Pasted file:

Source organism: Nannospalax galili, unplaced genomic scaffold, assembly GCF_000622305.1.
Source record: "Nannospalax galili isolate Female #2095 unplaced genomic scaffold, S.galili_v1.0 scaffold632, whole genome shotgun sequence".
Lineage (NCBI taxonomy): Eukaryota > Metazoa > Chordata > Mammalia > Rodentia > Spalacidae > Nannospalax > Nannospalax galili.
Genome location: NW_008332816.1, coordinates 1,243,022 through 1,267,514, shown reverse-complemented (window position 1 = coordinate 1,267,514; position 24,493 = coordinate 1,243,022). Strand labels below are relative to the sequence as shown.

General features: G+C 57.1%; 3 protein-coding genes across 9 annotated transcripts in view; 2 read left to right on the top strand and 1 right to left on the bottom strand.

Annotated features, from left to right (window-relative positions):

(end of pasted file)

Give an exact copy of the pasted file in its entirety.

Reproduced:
Source organism: Nannospalax galili, unplaced genomic scaffold, assembly GCF_000622305.1.
Source record: "Nannospalax galili isolate Female #2095 unplaced genomic scaffold, S.galili_v1.0 scaffold632, whole genome shotgun sequence".
Lineage (NCBI taxonomy): Eukaryota > Metazoa > Chordata > Mammalia > Rodentia > Spalacidae > Nannospalax > Nannospalax galili.
Genome location: NW_008332816.1, coordinates 1,243,022 through 1,267,514, shown reverse-complemented (window position 1 = coordinate 1,267,514; position 24,493 = coordinate 1,243,022). Strand labels below are relative to the sequence as shown.

General features: G+C 57.1%; 3 protein-coding genes across 9 annotated transcripts in view; 2 read left to right on the top strand and 1 right to left on the bottom strand.

Annotated features, from left to right (window-relative positions):